As experimental conditions (within-participants design), we prepared three types of listeners for the participant’s self-disclosure: a woman, two androids gendered as female (ERICA and Geminoid F), and one small robot. The human and robots only uttered pre-determined scripts. The timings of the robot’s utterance and behavior were remotely controlled by the experimenter. The details of these listeners are described below.
2.2.1. Human listener (Midori)
Midori (confederate) is a Japanese female listener in her early thirties. Only a female listener was used to match the gender of the androids.
2.2.2. Androids (ERICA and Geminoid F)
As the human-like appearance of the androids include many parameters that should be controlled, the results may be biased and not generalized if we were to verify them with only one android. Therefore, we prepared two androids, ERICA and Geminoid F, in order to avoid the issue where our findings become specific to a particular android. ERICA and Geminoid F are androids gendered as female with a human-like appearance [20
] (see ERICA: Figure 1
a and Geminoid F: Figure 1
b). As ERICA and Geminoid F speak, their lip movements, heads, and torsos are in sync with the prosodic features of their voice. These movements are automatically generated from their voice (using the systems developed by [21
]). We used VOICE TEXT ERICA from the HOYA CORPORATION (http://voicetext.jp/
) to utter words via remote operation for both of the androids.
2.2.3. Small Robot (CommU)
CommU (Figure 1
c) is a small humanoid robot with a little body that resembles a child. It is approximately 30 cm in height and it is equipped with speakers in the chest; it opens and closes its mouth when uttering words. We used AITalk (http://www.ai-j.jp/
) to utter words via remote operation for the small robot.
At the beginning of the experiment, each participant faced and greeted the three listeners (human, android, and robot) one-by-one in separate parts of the experiment room, as shown in Figure 2
. The order of the greetings was randomized among participants. The listeners uttered the following scripts (Figure 3
) for their greetings.
Immediately after each greeting, the participants evaluated their impressions of the listeners’ kindness and feelings of intimidation using a four-point Likert scale questionnaire (0: none, 1: low, 2: high, 3: extremely high). The question of kindness was “How much kindness did you feel?” for each listener. The question of kindness was “How much feelings of intimidation did you feel?” for each listener. In addition, we also used the Inclusion of Other in the Self (IOS scale; Figure 4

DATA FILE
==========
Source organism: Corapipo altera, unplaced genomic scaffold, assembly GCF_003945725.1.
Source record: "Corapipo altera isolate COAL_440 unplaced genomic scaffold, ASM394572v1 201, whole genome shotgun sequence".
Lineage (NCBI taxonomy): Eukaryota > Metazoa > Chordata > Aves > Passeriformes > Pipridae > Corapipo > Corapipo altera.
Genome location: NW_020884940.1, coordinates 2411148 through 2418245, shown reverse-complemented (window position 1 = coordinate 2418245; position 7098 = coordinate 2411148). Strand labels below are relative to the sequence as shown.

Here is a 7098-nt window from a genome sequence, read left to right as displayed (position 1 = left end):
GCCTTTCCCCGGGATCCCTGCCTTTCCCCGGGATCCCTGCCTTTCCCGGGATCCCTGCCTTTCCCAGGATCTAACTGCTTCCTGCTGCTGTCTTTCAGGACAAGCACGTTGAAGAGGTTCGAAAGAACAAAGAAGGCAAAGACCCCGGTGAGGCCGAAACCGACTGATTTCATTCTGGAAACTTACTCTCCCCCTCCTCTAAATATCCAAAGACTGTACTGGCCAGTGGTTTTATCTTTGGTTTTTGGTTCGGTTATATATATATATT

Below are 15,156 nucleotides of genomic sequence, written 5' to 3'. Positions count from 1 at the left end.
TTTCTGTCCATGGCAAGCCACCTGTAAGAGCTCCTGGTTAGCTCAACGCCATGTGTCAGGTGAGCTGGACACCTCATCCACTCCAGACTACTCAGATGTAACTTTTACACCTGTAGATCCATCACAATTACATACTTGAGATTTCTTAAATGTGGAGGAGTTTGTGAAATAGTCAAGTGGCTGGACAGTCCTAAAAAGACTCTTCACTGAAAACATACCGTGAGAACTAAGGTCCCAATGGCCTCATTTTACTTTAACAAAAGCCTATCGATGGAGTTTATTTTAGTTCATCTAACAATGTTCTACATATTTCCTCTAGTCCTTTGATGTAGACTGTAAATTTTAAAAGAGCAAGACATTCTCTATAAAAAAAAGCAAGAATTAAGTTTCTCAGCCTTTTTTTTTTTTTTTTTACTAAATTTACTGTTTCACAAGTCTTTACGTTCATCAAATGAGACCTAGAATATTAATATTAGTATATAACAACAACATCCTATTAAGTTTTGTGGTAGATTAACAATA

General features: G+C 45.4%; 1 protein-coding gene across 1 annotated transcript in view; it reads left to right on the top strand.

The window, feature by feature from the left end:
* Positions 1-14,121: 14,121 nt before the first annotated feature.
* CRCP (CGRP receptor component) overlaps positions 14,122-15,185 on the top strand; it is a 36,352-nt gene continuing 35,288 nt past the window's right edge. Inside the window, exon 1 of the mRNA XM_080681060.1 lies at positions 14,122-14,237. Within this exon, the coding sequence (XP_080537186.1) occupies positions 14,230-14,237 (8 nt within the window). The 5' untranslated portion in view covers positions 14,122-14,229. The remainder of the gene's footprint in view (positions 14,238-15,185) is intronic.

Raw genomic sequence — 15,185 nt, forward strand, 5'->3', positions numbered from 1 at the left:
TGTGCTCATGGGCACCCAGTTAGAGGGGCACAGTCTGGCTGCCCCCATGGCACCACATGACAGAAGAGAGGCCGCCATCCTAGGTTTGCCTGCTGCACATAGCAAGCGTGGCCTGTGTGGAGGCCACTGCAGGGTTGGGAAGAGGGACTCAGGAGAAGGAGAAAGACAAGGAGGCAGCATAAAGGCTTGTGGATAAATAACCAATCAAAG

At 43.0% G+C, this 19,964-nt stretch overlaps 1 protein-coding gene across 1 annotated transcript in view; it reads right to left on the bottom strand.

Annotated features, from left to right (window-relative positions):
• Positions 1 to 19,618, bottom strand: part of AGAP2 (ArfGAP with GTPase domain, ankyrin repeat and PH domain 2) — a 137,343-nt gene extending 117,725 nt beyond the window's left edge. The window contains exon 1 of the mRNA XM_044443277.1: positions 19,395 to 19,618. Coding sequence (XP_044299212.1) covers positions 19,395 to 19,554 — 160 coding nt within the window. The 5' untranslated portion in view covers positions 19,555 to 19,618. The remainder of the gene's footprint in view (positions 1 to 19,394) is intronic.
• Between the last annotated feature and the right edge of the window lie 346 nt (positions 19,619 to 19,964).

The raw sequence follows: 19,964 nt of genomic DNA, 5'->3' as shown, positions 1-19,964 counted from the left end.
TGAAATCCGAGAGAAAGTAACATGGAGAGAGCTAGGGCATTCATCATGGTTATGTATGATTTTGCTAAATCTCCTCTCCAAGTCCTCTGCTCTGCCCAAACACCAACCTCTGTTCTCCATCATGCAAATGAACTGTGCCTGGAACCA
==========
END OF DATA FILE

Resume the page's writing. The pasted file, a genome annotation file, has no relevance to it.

). In Figure 4
, 7 means the self and the other is in close relationship, whereas 1 means the relationship is not close. This is an established measurement quantifying the intimacy between one’s self and another party, in this case, the listener [23
Once the participants had greeted all of the listeners, they moved to another room and were given a list of various topics for self-disclosure. We used 45 topics that are listed in the Enomoto Self-Disclosure Questionnaire-45 (ESDQ-45) [24
], which are representative of the self-disclosure contents for the Japanese. For each topic, the participants were asked to select their preferred option for each of the three listeners (human, android, and small robot). The question was “Please choose the listener who is the easiest to talk about the topic”. on each topic. Examples of the 45 topics are shown in Table 1
. In addition, the participants were also asked to evaluate their willingness to self-disclose each topic using a seven-point Likert scale (1: Extremely willing to disclose and 7: Extremely unwilling to disclose). The question was “How willingly do you want to talk about the topic?” on each topic.
After the participants had completed the questionnaire, they were instructed to disclose several topics to each of the listeners face-to-face. The order of the disclosures was randomized among the participants, and the set up illustrated in Figure 2
was used. Six self-disclosure questions were randomly selected from ESDQ-45) [24
] in advance. Table 1
shows the six self-disclosure topics. We assigned two of them randomly to each listener for each participants. Subsequently, each listener asked the participants to disclose information about the two topics. These topics were prepared independently from the questionnaire assessment before the actual self-disclosure session. The listeners informed the participant that they could refuse to answer the questions if a topic was too sensitive for them. The script is shown in Figure 5
We evaluated the number of utterances of self-disclosure to the human and robot listeners. We quantified the amount of self-disclosures by counting the number of mora in Japanese; a mora determines syllable weight and it is a segmental unit of sound with a certain temporal length that is based on phonological theory [25
2.4. Pre-Investigation of Self-Disclosure Topics
To label the positive/negative valences of the 45 self-disclosure topics, we performed a pre-assessment to quantify the degree to which a topic focuses on the positive side of life. 19 participants (11 men, eight women, 18–28 years old,
) who did not participate in the main experiment rated the degree of positivity for each topic in the questionnaire using a seven-point Likert scale. The results are shown in Table 2
. To categorize the topics, we used the Ward method [26